The long awaited assurances came as the local MP presented the TfL bosses with hundreds of postcard petitions returned by local residents in support of the Liberal Democrat campaign. Ian Brown, Managing Director for London Rail emphasised that the scheme would not have gone ahead, had it not been for pressure from Lynne Featherstone, Haringey residents and other campaigners across London.
Lynne Featherstone MP comments:
“I’m absolutely delighted that Oyster Pay As You Go will definitely go ahead by September. This has been such a long-running saga and too many half promises have gone unfulfilled.
“Being able to use Oyster on the trains will make it so much easier for people to hop on the train when going into town. I just want to say a huge thank you to everyone who supported the campaign. We did it, and it’s really down to the strong support from local residents.”
Started the day campaigning at Alexandra Park Station to bring in Oyster Pay As You Go as soon as possible.
As well as Nigel Scott (our candidate for the by-election in Alexandra ward) and Alexandra Councillors Susan Oatway, Dave Beacham – we also had Caroline Pidgeon who is our Transport Spokesperson on the London Assembly and Denys Robinson Chair of London Region – so it was a big do!
Loads of people took our little petition postcard – so we will be able to keep up pressure on Transport for London (and the Train Operator) who have been a bit tardy with stations north of Finsbury Park in terms of Oyster PAYG. And other Liberal Democrat councillors were out at other stations like Harringay, Hornsey, Bowes Park etc. Onward and upward.
Then visited a delightful supported housing scheme in Wood Green – Raj Kunj – for residents of Asian community. They were so nice and raised lots and lots of issues – chief amongst which is the very short time the lights at the crossing outside their building allows them to get across the main road. Traffic comes whizzing down the main road – very dangerous I think.
Full marks to Lynne Featherstone, MP for Hornsey and Wood Green, for raising the issue of pay as you go Oyster Card use on rail networks in Haringey. At the moment they can’t be used on the line from Finsbury Park through to Hornsey and beyond, although the train operator First Group seems to be happy for this to take place on its services out of Paddington.
Meanwhile on the other side of the borough, recent changes means that Oyster can be used on services out of Liverpool Street to stations in Hackney which includes Seven Sisters and Tottenham Hale, but not beyond.
How visitors and tourists make sense of this glorious mess one can only wonder.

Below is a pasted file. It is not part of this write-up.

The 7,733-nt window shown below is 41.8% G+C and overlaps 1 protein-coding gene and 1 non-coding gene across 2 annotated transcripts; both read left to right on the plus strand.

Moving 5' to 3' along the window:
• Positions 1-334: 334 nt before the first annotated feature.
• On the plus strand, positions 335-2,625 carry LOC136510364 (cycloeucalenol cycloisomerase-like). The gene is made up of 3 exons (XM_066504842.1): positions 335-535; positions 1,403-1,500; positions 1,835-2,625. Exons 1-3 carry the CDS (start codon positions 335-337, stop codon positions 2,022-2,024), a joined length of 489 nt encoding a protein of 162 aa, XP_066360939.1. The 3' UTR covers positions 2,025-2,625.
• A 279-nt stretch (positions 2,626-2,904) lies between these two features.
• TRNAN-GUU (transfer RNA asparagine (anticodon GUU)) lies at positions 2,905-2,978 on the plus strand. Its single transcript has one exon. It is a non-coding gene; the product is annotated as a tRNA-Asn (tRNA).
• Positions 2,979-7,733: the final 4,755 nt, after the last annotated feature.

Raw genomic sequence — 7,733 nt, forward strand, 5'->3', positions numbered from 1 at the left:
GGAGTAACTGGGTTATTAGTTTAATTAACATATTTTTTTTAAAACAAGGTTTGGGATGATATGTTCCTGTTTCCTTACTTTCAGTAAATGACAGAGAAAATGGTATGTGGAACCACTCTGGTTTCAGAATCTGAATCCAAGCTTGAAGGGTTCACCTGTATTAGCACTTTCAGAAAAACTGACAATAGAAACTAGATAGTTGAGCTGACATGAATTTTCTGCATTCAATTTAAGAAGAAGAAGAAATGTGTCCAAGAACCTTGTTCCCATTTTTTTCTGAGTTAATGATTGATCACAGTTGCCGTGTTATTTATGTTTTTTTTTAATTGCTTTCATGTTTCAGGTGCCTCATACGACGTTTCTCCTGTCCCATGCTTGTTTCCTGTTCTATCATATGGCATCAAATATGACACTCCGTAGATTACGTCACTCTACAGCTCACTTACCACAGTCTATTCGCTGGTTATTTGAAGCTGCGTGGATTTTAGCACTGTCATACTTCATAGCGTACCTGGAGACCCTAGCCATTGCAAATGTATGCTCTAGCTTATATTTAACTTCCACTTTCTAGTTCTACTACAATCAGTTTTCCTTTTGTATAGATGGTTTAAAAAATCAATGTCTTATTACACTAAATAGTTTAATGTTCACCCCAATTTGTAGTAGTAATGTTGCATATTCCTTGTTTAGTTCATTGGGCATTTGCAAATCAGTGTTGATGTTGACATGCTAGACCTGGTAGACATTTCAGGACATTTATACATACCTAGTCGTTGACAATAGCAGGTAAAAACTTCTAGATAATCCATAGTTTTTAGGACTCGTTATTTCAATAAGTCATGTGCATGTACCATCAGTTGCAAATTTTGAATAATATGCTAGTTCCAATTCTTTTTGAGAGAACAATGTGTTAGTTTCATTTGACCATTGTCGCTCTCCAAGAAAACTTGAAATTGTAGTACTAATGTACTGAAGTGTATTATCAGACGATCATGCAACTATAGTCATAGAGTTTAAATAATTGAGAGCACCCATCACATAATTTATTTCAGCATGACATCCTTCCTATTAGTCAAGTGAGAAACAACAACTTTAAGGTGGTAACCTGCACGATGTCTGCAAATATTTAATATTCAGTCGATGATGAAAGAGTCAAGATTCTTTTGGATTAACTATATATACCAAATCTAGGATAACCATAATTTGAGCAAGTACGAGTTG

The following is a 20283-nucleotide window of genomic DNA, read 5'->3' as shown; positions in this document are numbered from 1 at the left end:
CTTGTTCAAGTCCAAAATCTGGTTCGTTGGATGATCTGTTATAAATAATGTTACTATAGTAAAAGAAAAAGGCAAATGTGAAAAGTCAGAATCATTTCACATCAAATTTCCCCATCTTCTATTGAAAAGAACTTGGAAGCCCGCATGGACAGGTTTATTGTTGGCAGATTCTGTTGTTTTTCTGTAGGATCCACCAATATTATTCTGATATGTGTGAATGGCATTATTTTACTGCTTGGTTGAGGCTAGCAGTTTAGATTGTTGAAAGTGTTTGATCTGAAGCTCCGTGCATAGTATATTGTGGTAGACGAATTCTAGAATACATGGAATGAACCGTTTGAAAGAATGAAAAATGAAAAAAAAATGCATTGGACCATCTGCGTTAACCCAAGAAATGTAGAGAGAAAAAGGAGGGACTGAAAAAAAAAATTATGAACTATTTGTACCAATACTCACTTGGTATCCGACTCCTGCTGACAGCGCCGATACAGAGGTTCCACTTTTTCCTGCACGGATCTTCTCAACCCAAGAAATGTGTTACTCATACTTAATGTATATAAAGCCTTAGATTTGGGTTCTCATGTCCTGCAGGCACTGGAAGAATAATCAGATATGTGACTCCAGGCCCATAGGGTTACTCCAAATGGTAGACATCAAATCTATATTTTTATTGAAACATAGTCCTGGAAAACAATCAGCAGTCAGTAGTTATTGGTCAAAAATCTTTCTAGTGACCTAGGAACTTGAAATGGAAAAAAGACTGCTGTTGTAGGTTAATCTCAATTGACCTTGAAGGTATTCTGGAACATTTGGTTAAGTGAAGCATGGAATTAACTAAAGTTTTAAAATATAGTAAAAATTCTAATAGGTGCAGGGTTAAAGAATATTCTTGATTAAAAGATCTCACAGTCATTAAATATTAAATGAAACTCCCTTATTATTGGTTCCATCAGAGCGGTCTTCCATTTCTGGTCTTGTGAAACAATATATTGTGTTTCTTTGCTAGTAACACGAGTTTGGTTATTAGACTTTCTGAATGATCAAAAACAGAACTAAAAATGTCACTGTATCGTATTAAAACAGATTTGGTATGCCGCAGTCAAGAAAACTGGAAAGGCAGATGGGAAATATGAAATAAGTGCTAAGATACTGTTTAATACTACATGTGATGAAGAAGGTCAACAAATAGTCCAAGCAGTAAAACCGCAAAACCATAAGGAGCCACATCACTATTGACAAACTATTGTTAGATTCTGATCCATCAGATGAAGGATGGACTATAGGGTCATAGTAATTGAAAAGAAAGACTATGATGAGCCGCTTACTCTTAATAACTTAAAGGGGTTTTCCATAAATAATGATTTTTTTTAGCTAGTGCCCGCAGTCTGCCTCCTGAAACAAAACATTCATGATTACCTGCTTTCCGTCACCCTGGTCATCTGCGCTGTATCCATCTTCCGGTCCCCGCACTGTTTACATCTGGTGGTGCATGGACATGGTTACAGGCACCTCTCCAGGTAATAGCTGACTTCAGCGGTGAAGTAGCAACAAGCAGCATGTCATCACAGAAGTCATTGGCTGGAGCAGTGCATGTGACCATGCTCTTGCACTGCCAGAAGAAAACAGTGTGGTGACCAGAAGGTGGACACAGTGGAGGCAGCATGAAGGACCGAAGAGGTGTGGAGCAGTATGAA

- Keith Flett, Mitchley Road, N17.
Extending the use of Oyster to First Capital Connect’s overground train services running north out of Finsbury Park is the subject of my latest local column:
To us public transport users in London it seems as plain as the nose on our faces that Oyster should be extended to our local overground rail (and everywhere actually) – so we can go boldly and easily wherever we choose! But no – we still have to put up with a two-tier ticket system if we want to use our local overground stations like Alexandra Palace and Haringey.
We are stalled because First Capital Connect are holding back from extending Oyster north of Finsbury Park station. Having to get separate tickets to travel in the same city is akin to Soviet-style bureaucracy – not what you expect in a world-class city like London.
These days we’re no long train travellers but customers – but whatever then happened to putting the customer first? This sort of bureaucratic small mindedness does rather make a mockery of their slogan, “Your Journey, Your Choice, Your Railway” – but not “Your Convenience” or “Your choice of ticketing” it would seem.
Other train operators like First Great Western and South West Trains have already committed to making their passengers happy and will install the Oyster pay-as-you-go system in the next year – and they are putting First Capital Connect to shame.
Recently I met with the Oyster specialists Cubic – who delivered Oyster for our tubes and buses – at Alexandra Palace overground station and they are keen as mustard to get on with it. So I’ve written to First Capital Connect calling on them to get on with it – and you can too at Freepost RRBR-REEJ-KTKY, First Capital Connect, Customer Relations Department, PO Box 443, Plymouth, PL4 6WP.
But before you do – you can read the rest of the piece here.
Met with Cubic – the company who deliver Oyster – yesterday. I met them at Alexandra Park Station where they said that Oyster compatibility for such train services would be coming to in mid 2009. Hurrah! Having a joined up system will bring much benefit to local travellers!
But their bigger quest is to get Oyster-compatible ticketing across the nation. Their problem – it is low on the Government’s priority list – and no one in the Government transport team seems to want to champion it, even though it would be cheaper and more effective in the long run to do it as a complete scheme now – rather than piecemeal as and when franchises come up.
Of course – Cubic have their own interests in seeing Oyster go national, but seeing the benefits it has brought to public transport use in London, it is in all our interests to see it spread.